The StartMicro Enterprise Accelerator Program (Start:ME), founded in 2013, is a free, intensive, 14-session business- training program for promising small businesses in Clarkston, East Lake, and Southside Atlanta that provides entrepreneurs the tools and connections necessary to build and grow successful businesses.

Emory's Goizueta Business School delivers the program in partnership with several community nonprofit organizations, including East Lake Foundation, Friends of Refugees, Focused Community Strategies, and Purpose Built Schools Atlanta, as well as more than 75 volunteer business mentors.

In response to the COVID-19 crisis, Start:ME has created a resource page for small businesses in Atlanta to learn more about COVID-19 business-continuity support. Additionally, a momentum fund has been created to provide emergency help for small-business owners. 


Start:Me has served more than 200 small businesses—84 percent of which are led by people of color, 68 percent of which are led by women. The program has created or retained 338 jobs and helped generate $7.9 million in annual revenue. 

Bringing Light and Love:
A Southside Atlanta Electrician Builds His Dream Business

Musa Abdus-Saboor, owner of Saboor Construction, describes the advice he received through Start:ME as "invaluable" and the mentors and small-business owners he met through the program as "family."

Stephen Nowland/Emory University

Musa Abdus-Saboor knew how to be an electrician. He learned at his father’s knee, helping to carry his tools and tagging along to job sites with his brothers.

“I’ve got the technical expertise,” says Saboor, founder of Saboor Construction, sitting at a table in one of the 70 Glenrose Gardens apartments he and his team are rewiring in South Atlanta. “My father was an electrician; I’m a licensed master electrician. My two brothers are also electricians.”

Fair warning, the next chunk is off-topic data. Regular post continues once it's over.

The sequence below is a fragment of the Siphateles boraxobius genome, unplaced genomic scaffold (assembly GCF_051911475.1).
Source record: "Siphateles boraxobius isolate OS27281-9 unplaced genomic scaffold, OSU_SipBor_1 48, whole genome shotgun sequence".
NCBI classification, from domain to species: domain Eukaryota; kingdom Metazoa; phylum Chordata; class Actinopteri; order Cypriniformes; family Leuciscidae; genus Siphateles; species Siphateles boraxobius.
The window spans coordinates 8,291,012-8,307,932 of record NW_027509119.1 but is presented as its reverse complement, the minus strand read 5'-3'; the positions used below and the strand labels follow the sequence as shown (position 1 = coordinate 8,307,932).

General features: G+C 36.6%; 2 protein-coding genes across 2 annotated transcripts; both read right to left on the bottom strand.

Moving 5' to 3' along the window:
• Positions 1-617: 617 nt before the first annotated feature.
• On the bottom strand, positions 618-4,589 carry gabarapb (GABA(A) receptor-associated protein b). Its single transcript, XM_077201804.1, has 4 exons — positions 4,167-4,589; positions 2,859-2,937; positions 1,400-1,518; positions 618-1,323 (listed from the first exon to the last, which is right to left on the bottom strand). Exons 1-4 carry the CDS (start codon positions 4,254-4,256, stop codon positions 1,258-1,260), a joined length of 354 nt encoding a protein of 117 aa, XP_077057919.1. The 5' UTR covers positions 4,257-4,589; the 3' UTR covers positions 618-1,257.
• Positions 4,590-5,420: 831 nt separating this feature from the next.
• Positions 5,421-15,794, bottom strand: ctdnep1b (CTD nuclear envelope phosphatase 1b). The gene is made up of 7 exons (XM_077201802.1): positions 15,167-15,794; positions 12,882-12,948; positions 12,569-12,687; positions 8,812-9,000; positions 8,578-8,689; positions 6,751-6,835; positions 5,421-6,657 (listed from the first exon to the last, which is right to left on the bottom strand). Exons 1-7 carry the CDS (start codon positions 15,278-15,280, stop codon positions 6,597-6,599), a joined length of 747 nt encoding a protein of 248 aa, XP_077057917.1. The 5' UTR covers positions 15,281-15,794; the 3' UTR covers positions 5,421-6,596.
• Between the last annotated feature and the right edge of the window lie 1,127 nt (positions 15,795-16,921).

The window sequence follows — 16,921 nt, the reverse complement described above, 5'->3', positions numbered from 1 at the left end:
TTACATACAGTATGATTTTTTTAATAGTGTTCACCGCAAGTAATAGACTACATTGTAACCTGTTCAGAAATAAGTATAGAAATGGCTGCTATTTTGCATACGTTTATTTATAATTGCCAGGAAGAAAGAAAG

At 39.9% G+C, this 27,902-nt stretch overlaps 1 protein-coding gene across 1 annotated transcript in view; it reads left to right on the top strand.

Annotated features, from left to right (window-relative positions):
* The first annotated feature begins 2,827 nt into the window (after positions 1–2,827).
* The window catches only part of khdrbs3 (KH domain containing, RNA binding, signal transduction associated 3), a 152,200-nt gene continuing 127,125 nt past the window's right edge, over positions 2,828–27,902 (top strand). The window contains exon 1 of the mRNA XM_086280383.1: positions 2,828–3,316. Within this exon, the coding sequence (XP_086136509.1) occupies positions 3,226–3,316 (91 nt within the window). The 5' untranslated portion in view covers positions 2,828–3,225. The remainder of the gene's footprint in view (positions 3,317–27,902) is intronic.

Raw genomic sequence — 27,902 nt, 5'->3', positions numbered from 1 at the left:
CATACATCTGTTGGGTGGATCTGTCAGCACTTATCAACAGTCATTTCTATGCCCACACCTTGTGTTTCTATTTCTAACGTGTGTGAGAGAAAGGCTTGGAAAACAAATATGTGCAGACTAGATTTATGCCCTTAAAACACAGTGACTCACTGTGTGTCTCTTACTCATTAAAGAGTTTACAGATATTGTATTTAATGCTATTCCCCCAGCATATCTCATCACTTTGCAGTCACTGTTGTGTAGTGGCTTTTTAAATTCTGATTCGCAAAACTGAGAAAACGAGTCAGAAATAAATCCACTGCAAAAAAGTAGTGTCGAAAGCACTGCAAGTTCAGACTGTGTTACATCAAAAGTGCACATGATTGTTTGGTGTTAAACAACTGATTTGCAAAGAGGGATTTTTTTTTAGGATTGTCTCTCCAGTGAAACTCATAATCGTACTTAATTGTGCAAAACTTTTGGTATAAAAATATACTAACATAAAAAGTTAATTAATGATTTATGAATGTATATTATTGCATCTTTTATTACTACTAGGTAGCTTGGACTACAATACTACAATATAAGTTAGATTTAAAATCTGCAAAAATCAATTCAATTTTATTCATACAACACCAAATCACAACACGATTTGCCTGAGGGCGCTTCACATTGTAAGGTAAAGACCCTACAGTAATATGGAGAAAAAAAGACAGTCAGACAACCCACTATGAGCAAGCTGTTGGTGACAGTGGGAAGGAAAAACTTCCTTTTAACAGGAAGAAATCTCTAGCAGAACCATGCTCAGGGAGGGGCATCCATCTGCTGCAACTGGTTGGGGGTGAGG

As soon as Saboor graduated from high school, he joined the International Brotherhood of Electrical Workers, getting lots of hands-on and technical education. He then worked for an electric contractor for 14 years but “really wanted to steer my own ship and my own life,” he says.

A father of three married to his high school sweetheart, attorney Kinda Abdus-Saboor, he knew he had the talent and drive. And, with his father and brothers, plenty of family support as an electrical contractor.

What he didn’t fully understand were the intricacies of running a business: managing subcontractors, keeping up with federal regulations, setting price points and accurately estimating company overhead, coming up with a marketing strategy.

“That’s why Start:ME was invaluable,” Saboor says. “Smaller contractors can go under pretty easily. You don’t want to bite off too much too soon.”

Saboor was part of the 2018 Southside cohort and keeps in touch with many of the mentors and fellow small business owners he met through the program. “We’re like a family, our network has people from accounting, marketing, so many different fields and areas of expertise,” he says.

Working toward his dream has many rewards, even though workweeks can be long—70 to 80 hours—and challenging, says Saboor, who wears a “Team Saboor” black shirt along with each of his crew members.

His Start:ME cohort continues to meet once a month to share challenges, troubleshoot, celebrate victories, and vent. “It’s very therapeutic,” he says. “The love in this program is amazing.”

As an electrician, I consider myself a superhero, surgeon, and rock star. A superhero because we save lives—there are thousands of electrical fires every year, some of which result in deaths, and we catch that before it happens. A surgeon because the electrical current flowing through the wires of a building is similar to the blood flow in the human body, and we help keep it healthy. And a rock star because we put on a show every single time.

Musa Abdus-Saboor, 2018 Start:ME cohort, Southside

Amani Catering Company: Employing and Empowering Immigrant and Refugee Women

Shaista Amani, the founder of Amani Catering Company, notes that Start:Me assisted with "everything from a business plan to branding, from social media outreach to assisting me in understanding what it will take to find a suitable kitchen."

Marjan Nadir, Economic Empowerment Coordinator, Refugee Women's Network